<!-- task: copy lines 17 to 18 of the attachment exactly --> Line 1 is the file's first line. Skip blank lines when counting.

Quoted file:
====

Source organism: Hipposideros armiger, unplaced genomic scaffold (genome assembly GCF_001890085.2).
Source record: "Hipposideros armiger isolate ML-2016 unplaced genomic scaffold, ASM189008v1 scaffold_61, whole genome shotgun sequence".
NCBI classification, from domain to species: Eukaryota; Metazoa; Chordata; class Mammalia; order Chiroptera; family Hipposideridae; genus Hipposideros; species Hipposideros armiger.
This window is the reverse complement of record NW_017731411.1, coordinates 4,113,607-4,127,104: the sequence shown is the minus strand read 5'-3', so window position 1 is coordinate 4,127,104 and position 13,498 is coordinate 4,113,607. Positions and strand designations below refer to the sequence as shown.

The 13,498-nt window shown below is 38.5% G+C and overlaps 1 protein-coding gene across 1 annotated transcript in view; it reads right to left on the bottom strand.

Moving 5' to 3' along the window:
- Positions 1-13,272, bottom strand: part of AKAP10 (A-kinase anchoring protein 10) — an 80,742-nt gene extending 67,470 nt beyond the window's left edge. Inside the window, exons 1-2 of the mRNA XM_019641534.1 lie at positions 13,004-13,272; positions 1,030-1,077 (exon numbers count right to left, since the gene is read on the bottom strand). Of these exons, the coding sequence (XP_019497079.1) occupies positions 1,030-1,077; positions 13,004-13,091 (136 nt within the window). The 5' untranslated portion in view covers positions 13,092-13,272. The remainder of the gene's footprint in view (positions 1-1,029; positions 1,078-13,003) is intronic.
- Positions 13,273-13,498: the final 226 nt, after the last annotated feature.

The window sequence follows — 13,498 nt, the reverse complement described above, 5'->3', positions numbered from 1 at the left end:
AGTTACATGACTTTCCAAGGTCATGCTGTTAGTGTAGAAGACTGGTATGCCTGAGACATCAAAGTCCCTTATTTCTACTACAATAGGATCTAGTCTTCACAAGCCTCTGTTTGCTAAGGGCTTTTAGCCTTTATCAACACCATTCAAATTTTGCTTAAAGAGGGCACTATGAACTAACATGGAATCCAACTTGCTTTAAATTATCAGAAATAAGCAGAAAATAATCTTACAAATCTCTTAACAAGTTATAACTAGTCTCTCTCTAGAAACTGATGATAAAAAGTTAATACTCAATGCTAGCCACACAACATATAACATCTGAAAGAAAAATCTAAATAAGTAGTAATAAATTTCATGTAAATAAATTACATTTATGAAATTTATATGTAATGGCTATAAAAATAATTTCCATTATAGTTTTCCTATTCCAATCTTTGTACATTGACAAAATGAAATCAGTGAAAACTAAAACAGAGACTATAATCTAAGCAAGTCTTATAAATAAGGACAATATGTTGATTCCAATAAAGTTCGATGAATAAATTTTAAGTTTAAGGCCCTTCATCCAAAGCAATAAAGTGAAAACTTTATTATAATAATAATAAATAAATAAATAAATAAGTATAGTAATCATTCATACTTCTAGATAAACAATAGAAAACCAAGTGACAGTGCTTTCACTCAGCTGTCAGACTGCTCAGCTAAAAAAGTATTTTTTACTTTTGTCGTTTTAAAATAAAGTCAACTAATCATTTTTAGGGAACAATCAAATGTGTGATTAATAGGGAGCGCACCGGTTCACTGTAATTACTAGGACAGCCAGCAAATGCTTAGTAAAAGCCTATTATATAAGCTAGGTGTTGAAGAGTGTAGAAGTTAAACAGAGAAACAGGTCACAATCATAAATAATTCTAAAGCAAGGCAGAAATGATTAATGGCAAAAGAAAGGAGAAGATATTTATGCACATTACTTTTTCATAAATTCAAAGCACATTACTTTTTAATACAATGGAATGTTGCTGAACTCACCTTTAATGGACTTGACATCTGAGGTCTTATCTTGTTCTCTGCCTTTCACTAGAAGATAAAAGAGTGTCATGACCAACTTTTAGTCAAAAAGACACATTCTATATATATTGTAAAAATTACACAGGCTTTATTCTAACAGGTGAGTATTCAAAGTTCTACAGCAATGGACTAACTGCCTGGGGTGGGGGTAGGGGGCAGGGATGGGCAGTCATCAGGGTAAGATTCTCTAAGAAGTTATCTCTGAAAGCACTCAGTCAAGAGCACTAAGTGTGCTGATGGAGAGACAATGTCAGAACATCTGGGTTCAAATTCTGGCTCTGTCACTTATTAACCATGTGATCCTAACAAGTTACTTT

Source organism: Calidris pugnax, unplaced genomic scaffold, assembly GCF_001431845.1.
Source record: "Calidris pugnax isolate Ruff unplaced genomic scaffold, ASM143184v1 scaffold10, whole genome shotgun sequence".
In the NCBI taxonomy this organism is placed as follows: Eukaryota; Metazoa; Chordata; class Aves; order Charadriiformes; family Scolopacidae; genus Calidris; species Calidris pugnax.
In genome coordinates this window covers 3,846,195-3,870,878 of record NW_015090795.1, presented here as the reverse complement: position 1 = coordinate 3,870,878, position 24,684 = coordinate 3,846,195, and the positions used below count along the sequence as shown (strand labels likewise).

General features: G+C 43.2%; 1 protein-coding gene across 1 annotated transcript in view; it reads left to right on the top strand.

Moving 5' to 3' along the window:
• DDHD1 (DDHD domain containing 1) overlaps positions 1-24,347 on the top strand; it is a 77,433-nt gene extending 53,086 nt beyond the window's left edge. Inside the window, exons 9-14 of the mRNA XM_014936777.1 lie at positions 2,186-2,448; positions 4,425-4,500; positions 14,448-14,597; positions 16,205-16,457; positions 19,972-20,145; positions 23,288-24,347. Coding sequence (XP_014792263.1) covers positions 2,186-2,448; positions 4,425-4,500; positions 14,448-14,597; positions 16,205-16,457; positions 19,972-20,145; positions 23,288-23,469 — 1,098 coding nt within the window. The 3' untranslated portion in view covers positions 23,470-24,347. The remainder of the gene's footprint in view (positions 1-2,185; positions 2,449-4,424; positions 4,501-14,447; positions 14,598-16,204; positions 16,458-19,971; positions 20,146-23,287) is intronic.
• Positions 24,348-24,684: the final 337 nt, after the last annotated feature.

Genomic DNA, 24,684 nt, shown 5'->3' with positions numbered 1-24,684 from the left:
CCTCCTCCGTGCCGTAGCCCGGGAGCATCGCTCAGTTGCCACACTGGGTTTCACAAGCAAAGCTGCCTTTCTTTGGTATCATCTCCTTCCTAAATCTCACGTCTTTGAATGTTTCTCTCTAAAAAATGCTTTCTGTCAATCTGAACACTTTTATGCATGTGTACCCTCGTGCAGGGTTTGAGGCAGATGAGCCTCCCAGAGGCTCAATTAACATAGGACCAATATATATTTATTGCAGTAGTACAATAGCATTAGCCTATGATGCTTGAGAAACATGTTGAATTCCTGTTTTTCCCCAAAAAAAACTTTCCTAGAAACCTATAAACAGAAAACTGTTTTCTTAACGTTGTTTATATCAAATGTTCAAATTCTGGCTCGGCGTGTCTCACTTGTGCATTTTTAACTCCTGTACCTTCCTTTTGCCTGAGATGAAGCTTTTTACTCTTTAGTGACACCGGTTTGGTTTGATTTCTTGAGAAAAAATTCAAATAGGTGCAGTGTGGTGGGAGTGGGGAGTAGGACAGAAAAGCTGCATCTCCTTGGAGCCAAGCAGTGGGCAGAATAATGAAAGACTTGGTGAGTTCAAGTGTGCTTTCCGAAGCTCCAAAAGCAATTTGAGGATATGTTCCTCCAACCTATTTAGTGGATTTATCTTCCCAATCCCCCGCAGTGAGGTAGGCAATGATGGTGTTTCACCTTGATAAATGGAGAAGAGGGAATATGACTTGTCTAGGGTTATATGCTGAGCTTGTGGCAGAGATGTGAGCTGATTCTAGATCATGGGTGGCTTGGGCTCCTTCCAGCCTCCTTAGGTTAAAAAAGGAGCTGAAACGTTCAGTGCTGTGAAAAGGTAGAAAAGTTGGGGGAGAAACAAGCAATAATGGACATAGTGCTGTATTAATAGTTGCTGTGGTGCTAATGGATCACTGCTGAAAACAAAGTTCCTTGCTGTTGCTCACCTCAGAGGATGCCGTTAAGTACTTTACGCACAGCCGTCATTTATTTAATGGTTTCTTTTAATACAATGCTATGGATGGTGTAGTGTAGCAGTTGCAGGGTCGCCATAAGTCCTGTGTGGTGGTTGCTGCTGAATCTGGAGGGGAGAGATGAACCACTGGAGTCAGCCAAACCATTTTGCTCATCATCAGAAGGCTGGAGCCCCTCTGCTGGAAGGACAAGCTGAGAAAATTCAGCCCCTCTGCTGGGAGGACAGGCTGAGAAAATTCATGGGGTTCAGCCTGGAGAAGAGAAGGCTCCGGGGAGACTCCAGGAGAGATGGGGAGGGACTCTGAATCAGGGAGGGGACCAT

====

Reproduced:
• DDHD1 (DDHD domain containing 1) overlaps positions 1-24,347 on the top strand; it is a 77,433-nt gene extending 53,086 nt beyond the window's left edge. Inside the window, exons 9-14 of the mRNA XM_014936777.1 lie at positions 2,186-2,448; positions 4,425-4,500; positions 14,448-14,597; positions 16,205-16,457; positions 19,972-20,145; positions 23,288-24,347. Coding sequence (XP_014792263.1) covers positions 2,186-2,448; positions 4,425-4,500; positions 14,448-14,597; positions 16,205-16,457; positions 19,972-20,145; positions 23,288-23,469 — 1,098 coding nt within the window. The 3' untranslated portion in view covers positions 23,470-24,347. The remainder of the gene's footprint in view (positions 1-2,185; positions 2,449-4,424; positions 4,501-14,447; positions 14,598-16,204; positions 16,458-19,971; positions 20,146-23,287) is intronic.
• Positions 24,348-24,684: the final 337 nt, after the last annotated feature.